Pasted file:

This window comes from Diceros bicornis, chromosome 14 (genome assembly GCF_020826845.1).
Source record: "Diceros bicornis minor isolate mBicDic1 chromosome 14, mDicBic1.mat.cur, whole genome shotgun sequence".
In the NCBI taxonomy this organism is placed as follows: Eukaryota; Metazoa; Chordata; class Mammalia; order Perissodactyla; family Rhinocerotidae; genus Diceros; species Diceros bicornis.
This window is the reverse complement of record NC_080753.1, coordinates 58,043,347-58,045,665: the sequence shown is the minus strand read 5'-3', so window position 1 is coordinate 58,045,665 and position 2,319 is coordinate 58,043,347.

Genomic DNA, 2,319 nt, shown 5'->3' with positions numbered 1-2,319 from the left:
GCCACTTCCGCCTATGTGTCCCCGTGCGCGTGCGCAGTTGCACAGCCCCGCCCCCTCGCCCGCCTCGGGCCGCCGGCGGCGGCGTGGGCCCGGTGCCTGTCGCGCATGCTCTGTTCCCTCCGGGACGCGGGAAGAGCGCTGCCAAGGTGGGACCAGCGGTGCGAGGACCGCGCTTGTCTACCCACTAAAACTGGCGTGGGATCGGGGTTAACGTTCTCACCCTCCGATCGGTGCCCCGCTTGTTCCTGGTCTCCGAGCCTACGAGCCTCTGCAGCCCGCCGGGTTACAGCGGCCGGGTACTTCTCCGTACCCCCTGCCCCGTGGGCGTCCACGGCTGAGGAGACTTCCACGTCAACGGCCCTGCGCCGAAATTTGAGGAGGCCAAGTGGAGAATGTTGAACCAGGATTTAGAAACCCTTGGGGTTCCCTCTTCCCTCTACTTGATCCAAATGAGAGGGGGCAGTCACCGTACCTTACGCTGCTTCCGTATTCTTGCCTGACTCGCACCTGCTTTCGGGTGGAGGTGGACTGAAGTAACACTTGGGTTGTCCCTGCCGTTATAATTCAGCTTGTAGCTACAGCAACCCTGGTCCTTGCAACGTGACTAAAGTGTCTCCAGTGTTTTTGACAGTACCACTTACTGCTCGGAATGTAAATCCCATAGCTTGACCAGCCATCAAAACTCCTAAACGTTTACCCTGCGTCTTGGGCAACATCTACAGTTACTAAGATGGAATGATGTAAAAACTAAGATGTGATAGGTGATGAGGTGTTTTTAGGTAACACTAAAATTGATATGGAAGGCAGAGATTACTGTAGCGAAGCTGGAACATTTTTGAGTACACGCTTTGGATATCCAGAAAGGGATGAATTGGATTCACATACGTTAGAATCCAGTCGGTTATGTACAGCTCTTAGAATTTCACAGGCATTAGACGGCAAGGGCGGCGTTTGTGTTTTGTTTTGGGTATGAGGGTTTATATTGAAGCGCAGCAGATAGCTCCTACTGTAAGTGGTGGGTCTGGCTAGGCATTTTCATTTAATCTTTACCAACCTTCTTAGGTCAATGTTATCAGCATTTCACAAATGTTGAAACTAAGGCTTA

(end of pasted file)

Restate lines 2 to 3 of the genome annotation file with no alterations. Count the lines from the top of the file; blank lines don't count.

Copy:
Source record: "Diceros bicornis minor isolate mBicDic1 chromosome 14, mDicBic1.mat.cur, whole genome shotgun sequence".
In the NCBI taxonomy this organism is placed as follows: Eukaryota; Metazoa; Chordata; class Mammalia; order Perissodactyla; family Rhinocerotidae; genus Diceros; species Diceros bicornis.